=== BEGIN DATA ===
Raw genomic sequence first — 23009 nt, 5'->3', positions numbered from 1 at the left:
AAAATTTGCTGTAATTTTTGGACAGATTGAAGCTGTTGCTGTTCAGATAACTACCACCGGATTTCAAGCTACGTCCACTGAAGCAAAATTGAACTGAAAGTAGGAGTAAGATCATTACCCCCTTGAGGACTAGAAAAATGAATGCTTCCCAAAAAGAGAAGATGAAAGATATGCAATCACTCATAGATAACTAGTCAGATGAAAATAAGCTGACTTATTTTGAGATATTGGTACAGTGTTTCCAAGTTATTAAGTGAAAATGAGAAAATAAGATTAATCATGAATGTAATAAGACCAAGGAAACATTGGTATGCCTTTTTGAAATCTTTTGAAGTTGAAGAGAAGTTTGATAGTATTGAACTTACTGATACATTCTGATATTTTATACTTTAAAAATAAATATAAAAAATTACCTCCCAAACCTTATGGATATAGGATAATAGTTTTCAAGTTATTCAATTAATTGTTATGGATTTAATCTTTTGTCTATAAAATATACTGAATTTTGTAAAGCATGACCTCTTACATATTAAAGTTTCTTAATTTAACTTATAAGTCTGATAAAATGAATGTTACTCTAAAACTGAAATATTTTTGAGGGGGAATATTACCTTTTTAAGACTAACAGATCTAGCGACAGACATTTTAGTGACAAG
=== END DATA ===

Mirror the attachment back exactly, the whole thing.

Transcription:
Raw genomic sequence first — 23009 nt, 5'->3', positions numbered from 1 at the left:
AAAATTTGCTGTAATTTTTGGACAGATTGAAGCTGTTGCTGTTCAGATAACTACCACCGGATTTCAAGCTACGTCCACTGAAGCAAAATTGAACTGAAAGTAGGAGTAAGATCATTACCCCCTTGAGGACTAGAAAAATGAATGCTTCCCAAAAAGAGAAGATGAAAGATATGCAATCACTCATAGATAACTAGTCAGATGAAAATAAGCTGACTTATTTTGAGATATTGGTACAGTGTTTCCAAGTTATTAAGTGAAAATGAGAAAATAAGATTAATCATGAATGTAATAAGACCAAGGAAACATTGGTATGCCTTTTTGAAATCTTTTGAAGTTGAAGAGAAGTTTGATAGTATTGAACTTACTGATACATTCTGATATTTTATACTTTAAAAATAAATATAAAAAATTACCTCCCAAACCTTATGGATATAGGATAATAGTTTTCAAGTTATTCAATTAATTGTTATGGATTTAATCTTTTGTCTATAAAATATACTGAATTTTGTAAAGCATGACCTCTTACATATTAAAGTTTCTTAATTTAACTTATAAGTCTGATAAAATGAATGTTACTCTAAAACTGAAATATTTTTGAGGGGGAATATTACCTTTTTAAGACTAACAGATCTAGCGACAGACATTTTAGTGACAAG